In Cutler v Barnet LBC (QBD 21/10/14) Supperstone J held that a judge had erred in not considering a defendant’s oral application for relief from sanction. The court had a discretion to consider such an application even where a formal application under Part 23 had NOT been made.
- The defendant was defending against a possession claim.
- An order had been made that unless the defendant provided the required disclosure within 14 days she would be debarred from defending the claim.
- The judge subsequently found that the defendant’s disclosure had been incomplete.
THE APPLICATION FOR RELIEF FROM SANCTIONS
- During the hearing the Defendant made an oral application for relief from sanctions.
- The judge found that an application for relief from sanctions had to be formally filed under Part 23.
- As a formal application had not been made the judge found that he had no power to consider the application and no discretion to grant relief;
- The Claimant was debarred from defending the claim.
- The issue was whether the judge had had discretion to consider an application for relief from sanctions which had not been formally made in writing.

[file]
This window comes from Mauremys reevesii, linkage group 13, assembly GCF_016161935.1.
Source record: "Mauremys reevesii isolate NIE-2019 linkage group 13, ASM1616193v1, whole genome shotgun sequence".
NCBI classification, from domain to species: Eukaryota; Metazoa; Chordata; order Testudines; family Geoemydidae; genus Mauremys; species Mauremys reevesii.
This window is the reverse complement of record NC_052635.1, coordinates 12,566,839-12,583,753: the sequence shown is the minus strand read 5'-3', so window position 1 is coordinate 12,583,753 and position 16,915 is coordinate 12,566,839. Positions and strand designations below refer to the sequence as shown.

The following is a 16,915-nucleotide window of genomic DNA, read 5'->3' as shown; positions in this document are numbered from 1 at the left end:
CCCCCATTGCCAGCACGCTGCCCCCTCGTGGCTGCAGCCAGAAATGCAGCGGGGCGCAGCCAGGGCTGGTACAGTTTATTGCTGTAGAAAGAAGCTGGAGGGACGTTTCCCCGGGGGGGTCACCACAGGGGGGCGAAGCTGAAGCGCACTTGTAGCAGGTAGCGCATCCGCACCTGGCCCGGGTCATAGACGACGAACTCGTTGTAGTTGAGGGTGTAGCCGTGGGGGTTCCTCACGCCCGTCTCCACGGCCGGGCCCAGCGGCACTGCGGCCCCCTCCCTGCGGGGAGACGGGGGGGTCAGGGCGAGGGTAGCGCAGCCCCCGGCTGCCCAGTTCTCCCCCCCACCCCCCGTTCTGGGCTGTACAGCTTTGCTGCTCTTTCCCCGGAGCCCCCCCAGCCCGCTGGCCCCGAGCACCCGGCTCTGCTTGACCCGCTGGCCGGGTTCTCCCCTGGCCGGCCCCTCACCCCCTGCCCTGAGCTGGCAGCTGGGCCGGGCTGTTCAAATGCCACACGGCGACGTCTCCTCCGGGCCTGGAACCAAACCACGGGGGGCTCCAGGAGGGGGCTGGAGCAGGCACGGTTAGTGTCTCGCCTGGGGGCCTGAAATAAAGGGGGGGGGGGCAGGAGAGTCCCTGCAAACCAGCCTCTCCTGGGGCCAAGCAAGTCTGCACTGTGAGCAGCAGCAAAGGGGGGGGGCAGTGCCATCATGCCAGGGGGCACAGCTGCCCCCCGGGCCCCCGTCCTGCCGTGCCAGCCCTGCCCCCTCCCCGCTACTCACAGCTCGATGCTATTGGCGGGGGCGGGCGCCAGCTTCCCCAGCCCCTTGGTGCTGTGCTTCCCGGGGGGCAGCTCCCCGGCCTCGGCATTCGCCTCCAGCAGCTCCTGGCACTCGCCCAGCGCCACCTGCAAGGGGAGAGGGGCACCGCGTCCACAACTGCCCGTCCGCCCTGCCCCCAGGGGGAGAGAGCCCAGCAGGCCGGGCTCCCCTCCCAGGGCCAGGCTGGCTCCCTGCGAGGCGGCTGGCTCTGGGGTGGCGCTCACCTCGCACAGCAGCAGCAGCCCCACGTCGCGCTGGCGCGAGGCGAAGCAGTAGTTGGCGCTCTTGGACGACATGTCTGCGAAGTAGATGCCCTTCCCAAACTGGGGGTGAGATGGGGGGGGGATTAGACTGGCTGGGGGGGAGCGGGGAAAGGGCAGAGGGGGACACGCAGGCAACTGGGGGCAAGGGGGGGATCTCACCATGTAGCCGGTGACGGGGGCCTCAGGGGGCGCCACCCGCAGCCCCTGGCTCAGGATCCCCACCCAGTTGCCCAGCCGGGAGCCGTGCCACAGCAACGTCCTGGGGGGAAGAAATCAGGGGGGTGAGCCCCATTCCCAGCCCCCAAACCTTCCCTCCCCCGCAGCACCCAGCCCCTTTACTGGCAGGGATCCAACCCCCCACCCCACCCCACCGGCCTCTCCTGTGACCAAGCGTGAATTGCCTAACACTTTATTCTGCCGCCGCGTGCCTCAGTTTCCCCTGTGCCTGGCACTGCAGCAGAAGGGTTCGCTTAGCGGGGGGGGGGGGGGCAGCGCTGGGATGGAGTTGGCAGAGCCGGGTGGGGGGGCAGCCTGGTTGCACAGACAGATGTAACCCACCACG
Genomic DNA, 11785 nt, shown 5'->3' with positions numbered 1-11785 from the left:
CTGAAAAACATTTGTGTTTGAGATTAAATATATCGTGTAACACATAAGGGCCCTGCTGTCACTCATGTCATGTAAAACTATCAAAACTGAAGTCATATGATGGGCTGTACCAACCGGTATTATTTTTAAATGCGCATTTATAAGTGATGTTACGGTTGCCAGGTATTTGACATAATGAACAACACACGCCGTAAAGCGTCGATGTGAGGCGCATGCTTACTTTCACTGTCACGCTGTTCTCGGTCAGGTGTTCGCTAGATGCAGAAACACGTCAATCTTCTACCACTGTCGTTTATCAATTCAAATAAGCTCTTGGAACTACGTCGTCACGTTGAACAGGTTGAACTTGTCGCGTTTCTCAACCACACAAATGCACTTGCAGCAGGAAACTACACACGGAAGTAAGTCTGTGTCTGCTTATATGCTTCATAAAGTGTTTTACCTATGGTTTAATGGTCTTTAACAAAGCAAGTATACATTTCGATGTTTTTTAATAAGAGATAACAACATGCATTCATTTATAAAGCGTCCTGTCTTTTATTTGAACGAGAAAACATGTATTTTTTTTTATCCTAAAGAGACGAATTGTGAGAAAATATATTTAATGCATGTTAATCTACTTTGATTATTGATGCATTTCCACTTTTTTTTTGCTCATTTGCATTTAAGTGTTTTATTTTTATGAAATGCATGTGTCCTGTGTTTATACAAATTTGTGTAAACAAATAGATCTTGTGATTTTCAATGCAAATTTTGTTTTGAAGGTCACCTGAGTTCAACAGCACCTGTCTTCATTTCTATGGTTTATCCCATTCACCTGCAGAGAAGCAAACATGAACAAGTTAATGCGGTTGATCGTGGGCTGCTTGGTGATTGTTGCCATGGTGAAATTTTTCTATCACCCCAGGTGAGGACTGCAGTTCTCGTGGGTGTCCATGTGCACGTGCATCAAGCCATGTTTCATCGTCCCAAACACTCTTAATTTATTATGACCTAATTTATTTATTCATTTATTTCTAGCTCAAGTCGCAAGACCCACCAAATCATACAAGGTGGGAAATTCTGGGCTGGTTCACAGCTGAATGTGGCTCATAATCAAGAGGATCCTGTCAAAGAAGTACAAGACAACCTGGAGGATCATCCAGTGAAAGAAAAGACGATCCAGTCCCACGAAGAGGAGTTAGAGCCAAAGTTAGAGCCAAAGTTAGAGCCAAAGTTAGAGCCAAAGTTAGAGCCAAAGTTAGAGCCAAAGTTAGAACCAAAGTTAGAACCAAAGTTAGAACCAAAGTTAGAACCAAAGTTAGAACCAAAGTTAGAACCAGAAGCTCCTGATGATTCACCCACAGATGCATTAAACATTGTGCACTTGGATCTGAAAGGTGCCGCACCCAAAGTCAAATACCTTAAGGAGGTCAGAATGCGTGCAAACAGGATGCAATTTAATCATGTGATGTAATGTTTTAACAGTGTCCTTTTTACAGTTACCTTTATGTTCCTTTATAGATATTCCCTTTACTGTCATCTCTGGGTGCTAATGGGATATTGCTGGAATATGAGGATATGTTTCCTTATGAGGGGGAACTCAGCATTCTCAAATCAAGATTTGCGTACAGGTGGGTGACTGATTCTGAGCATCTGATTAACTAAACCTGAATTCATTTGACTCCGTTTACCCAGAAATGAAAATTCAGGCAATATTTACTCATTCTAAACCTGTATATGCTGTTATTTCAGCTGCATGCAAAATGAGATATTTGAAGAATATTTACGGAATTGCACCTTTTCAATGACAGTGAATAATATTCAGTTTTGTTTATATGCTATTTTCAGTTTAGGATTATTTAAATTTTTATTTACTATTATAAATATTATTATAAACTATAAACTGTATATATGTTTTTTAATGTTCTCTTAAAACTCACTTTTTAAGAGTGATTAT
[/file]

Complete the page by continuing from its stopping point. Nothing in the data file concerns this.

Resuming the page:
- The appeal was allowed. Supperstone J held:-
- The absence of a formal application for relief from sanctions was not conclusive.
- At the hearing the Claimant had made an oral application, supported by a solicitor’s statement.
- Neither CPR 3.8 nor 3.9 required an application for relief to be made in writing;
- The judge had had the power to determine the application and could have granted it if he considered it appropriate.
- The older authorities remained good law;
- The court could of its own motion consider relief from sanctions if appropriate.
- The judge should have balanced the r3.9 factors with proportionality and the overriding objective.
- In failing to do so, debarring the defendant from defending the claim had been a breach of article 6.